ultra lightweight Recon 11-speed aluminum road bike cassette

This past spring, I installed the alloy Recon 11-28 cassette despite it’s warnings that weight savings come at the expense of durability. But at just 120g, it was worth a shot, so I tested it for a couple hundred miles split evenly between a Shimano Dura-Ace 9000 and SRAM Red 22 group. Check actual weights in the original post here.

It started on the Shimano group, and first impressions were good. Shift quality was close to Shimano, albeit a bit noisier with just a fraction of a second hesitation before shifting. The biggest caveat with the Recon “Race Day” cassettes was that shifting should be done gingerly to avoid snapping teeth off. So, my shift efforts were a bit softer, which could have explained the every so slightly slower chain movement. Honestly, its performance in getting the chain from one cog to the other is just fine.

Despite that, I still managed to break a tooth on the 14-tooth cog, followed shortly thereafter by the tooth right next to it…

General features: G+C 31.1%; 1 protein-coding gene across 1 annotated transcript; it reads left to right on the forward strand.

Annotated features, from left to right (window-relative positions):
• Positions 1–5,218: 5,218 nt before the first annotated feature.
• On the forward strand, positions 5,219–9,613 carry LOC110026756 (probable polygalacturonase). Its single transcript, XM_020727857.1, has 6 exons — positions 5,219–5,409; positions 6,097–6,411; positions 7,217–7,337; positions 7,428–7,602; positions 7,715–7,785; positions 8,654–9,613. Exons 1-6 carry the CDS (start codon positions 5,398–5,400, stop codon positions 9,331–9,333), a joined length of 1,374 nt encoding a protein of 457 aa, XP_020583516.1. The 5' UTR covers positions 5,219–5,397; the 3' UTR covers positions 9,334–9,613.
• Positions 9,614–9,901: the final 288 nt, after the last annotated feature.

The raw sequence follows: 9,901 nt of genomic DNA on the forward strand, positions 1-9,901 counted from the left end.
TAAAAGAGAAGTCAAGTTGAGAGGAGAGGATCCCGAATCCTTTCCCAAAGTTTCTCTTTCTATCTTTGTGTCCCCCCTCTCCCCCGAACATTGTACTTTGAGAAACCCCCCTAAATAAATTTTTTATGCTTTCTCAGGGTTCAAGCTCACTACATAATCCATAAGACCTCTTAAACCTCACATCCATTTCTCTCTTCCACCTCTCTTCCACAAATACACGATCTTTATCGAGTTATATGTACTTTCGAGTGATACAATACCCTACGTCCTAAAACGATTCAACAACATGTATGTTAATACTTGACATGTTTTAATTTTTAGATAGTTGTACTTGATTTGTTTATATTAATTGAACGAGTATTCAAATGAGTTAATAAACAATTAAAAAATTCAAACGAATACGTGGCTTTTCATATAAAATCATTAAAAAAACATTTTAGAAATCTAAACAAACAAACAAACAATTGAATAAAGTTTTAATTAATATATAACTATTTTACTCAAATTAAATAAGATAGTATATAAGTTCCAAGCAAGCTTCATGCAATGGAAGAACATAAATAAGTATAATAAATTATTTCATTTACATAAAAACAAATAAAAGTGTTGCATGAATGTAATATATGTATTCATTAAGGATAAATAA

recon race day 120g ultra lightweight road bike cassette long term review

That caused some skipping under moderate pedaling efforts and made that cog unusable under effort. But, it’s kinda hard to see, and I thought it might just need some fine tuning at the rear derailleur because the feeling was similar to when the chain is trying to jump to the next higher cog.

About that time, I moved it to the SRAM bike. Recon says best shifting performance is achieved with high end Shimano and KMC chains, and indeed, shifting with SRAM’s PC Red 22 chain was not as crisp. It got the job done, but not at the level I expect from top shelf components.

recon race day 120g ultra lightweight road bike cassette long term review

Somewhere along the line, another tooth broke, this time on the 15-tooth cog, and directly above where the other two had snapped off.  Two consecutive broken teeth made the one cog unusable and the other cog not great. That, plus the diminished shift performance on a SRAM system was too much after another 100 or so miles. So, it’s found a new home:

recon race day 120g ultra lightweight road bike cassette long term review

The Wahoo trainer (reviewed here) lets you adjust resistance via their app without actually having to shift, so this gives me 11-speed compatibility on the trainer, which works out quite well since most of my bikes are now 11-speed. Actual tooth wear on the rest of the cassette is fine, it doesn’t look abnormally worn, so I don’t suspect it’ll wear my chain abnormally.